More than 200 former NFL players and families opt out of concussion settlement
Former NFL players concerned that concussion settlement won’t be enough
ESPN reports that court documents filed on Monday show more than 200 former football players or their families have opted out of the proposed settlement for the class action suit of NFL concussion claims. The concussion lawsuit was initially filed by more than 5,000 ex-players against the league.
The claims administrator sent settlement notices to 25,040 players and 8,924 relatives of deceased players, according to court records. According to the claims administrator, 196 former players, 22 relatives of NFL retirees, and two others opted out of the settlement by last month’s deadline. The Associated Press reported that 14 other players tried to opt out, but didn’t file the paperwork quickly enough. According to CBS Sports, a number of former players are concerned that the settlement numbers won’t meet their individual needs.
USA Today reported that among those who opted out of the settlement were representatives of the estate of the late Junior Seau, the former San Diego Chargers linebacker who committed suicide in 2012. Seau had been diagnosed with chronic traumatic encephalopathy (CTE), a brain disease seen in many deceased NFL players. ESPN reported that CTE has been discovered in the brains of at least 76 deceased players since 2005, all posthumously. Also among those opting out were Pro Football Hall of Famers Tony Dorsett and Joe Delamielleure.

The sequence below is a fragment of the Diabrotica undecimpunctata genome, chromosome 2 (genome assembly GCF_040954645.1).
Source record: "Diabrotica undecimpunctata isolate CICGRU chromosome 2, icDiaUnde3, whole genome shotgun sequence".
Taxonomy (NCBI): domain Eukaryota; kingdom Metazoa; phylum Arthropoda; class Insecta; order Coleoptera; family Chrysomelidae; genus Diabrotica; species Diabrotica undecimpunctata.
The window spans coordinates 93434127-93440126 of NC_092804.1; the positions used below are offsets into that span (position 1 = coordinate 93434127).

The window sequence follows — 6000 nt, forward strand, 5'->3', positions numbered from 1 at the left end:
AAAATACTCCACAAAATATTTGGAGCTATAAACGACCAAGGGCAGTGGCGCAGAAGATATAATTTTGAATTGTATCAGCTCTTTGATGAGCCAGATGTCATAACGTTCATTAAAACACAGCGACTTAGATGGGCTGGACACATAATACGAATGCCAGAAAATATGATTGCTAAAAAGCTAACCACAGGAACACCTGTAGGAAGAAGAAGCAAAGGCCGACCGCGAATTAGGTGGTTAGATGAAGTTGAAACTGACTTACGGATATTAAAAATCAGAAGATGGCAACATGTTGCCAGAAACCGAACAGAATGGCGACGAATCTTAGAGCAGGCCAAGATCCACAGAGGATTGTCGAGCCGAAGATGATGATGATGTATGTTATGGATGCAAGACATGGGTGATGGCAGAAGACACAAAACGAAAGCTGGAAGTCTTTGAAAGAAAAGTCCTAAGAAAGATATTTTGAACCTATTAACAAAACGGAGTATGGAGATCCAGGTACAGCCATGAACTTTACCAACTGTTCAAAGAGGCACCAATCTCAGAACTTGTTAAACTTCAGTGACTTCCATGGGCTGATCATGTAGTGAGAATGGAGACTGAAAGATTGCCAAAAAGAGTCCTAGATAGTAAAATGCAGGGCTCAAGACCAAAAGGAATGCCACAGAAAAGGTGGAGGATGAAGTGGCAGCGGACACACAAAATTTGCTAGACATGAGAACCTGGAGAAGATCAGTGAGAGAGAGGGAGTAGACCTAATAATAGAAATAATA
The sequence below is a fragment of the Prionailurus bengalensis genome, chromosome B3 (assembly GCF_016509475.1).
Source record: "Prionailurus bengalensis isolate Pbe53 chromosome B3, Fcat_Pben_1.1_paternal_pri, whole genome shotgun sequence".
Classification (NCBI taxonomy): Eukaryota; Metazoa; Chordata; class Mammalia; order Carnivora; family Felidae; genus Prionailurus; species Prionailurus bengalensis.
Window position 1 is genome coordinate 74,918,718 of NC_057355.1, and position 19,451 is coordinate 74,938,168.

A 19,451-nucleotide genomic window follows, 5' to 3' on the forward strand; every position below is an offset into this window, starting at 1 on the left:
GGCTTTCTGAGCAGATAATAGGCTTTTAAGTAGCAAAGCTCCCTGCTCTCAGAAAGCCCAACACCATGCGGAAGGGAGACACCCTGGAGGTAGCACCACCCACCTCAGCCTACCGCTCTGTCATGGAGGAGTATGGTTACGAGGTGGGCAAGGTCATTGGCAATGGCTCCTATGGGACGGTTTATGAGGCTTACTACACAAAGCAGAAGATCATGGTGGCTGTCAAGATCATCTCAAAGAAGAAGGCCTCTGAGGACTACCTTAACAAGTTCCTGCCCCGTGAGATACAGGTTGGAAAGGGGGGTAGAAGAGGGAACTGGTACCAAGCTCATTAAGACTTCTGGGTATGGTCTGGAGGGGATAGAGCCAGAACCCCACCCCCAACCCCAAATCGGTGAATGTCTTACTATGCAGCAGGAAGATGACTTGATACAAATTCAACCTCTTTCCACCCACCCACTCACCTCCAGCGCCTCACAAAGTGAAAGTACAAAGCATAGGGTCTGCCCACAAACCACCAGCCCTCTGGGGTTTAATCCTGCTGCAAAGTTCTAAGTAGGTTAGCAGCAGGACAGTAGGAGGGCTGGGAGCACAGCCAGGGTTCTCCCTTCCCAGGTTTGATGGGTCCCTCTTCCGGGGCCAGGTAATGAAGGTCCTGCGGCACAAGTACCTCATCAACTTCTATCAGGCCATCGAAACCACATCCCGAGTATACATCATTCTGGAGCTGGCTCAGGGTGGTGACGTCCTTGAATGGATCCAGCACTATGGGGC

The NFL agreed to pay more than $765 million in settlement money to players affected by the lawsuit. The settlement is designed to last at least 65 years and covers retired players who develop Lou Gehrig’s disease, dementia or other neurological problems possibly caused by concussions suffered during their NFL careers.
Concussion Settlement Under Criticism
According to ESPN, some leading brain trauma experts have criticized the plan because it doesn’t address ex-players exhibiting mood swings, aggression and other behavioral problems linked to repetitive brain trauma. It denies compensation for conditions such as memory, concentration, and behavioral problems. In January, U.S. District Court Judge Anita Brody rejected the original $765 million settlement, stating there might not be sufficient funds to cover payouts and medical tests for the more than 4,500 plaintiffs and others who might want to join the class action. Eliminating the cap clearly swayed her.
The fairness of the settlement will be determined by Judge Brody at a fairness hearing on November 19 in Philadelphia, where she will decide whether or not to approve the tentative settlement. The settlement would provide awards of up to $5 million for ALS (Lou Gehrig’s Disease), $3.5 million for Parkinson’s and Alzheimer’s, and $3 million for neurocognitive impairment such as dementia. The payouts would be based on a sliding scale based on the age of the player and the type of disease.
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